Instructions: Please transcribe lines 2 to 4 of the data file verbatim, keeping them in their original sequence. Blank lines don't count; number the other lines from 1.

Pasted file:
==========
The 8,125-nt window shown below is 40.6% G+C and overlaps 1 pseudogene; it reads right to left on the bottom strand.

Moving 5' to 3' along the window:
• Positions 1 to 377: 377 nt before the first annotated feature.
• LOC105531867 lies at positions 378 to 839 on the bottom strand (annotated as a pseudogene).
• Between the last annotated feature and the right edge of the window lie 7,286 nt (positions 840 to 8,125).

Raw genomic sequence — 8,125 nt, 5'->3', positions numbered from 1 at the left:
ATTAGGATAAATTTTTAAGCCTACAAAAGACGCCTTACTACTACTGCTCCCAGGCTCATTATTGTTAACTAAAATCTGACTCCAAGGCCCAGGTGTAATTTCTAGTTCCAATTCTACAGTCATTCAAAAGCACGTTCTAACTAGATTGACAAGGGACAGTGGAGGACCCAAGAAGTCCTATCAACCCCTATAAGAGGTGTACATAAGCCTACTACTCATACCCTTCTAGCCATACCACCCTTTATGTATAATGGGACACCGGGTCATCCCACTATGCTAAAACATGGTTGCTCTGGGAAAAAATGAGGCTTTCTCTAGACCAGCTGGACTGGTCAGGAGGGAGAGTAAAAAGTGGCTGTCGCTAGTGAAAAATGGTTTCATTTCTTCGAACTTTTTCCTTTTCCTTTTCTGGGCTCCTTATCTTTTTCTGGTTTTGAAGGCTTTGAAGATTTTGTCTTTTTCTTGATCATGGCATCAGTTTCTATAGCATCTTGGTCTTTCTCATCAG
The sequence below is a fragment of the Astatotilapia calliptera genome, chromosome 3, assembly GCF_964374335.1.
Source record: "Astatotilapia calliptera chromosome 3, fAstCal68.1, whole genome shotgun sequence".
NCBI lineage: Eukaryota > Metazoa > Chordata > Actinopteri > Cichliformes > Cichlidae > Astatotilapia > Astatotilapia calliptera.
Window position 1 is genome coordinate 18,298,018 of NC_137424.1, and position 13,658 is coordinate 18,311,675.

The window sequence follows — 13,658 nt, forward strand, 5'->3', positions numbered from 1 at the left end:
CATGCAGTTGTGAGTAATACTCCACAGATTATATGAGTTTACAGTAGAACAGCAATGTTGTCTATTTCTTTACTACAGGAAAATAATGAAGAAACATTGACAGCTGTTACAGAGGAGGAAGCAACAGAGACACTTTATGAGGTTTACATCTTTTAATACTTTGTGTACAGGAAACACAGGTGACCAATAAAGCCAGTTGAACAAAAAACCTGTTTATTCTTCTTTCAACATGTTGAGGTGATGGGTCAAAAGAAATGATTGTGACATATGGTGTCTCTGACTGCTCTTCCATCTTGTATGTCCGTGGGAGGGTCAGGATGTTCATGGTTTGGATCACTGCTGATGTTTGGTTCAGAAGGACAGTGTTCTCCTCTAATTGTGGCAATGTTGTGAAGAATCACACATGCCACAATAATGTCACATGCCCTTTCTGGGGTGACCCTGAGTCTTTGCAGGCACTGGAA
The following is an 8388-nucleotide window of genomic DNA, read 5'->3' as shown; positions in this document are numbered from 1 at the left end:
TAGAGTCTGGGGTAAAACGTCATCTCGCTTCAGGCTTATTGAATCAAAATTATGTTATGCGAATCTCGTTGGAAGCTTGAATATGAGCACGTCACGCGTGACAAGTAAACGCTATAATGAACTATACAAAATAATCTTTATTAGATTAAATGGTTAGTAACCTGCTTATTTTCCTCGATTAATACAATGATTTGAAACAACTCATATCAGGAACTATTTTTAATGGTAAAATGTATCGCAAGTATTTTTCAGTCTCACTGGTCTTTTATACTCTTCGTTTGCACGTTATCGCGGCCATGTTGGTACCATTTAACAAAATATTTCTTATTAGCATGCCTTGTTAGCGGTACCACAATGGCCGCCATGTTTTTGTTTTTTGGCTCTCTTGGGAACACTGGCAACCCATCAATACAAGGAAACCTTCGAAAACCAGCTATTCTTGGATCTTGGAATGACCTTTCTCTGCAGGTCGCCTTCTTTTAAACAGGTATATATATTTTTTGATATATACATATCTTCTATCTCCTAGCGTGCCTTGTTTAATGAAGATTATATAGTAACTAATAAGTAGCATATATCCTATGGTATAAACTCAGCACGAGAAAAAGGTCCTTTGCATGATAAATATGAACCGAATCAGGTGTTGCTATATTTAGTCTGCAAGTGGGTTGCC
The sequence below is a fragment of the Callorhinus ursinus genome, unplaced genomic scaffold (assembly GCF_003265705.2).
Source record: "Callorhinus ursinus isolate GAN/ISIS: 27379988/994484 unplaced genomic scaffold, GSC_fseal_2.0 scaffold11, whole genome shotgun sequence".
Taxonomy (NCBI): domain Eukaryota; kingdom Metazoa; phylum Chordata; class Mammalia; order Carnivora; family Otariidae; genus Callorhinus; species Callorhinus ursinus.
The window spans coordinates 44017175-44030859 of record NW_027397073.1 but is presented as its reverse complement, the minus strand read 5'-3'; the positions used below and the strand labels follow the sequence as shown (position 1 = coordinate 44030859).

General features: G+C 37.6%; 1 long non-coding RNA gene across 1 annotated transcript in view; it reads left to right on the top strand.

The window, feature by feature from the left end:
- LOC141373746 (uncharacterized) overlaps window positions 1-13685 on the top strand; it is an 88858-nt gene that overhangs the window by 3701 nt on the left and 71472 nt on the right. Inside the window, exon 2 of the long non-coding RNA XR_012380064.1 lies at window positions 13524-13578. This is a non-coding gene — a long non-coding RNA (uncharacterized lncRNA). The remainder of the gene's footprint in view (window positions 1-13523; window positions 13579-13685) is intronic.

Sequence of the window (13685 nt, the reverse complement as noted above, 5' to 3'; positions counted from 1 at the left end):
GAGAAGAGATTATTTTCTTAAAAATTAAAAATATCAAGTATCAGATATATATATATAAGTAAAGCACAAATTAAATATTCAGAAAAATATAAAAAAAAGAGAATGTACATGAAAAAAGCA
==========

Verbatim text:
Moving 5' to 3' along the window:
• Positions 1 to 377: 377 nt before the first annotated feature.
• LOC105531867 lies at positions 378 to 839 on the bottom strand (annotated as a pseudogene).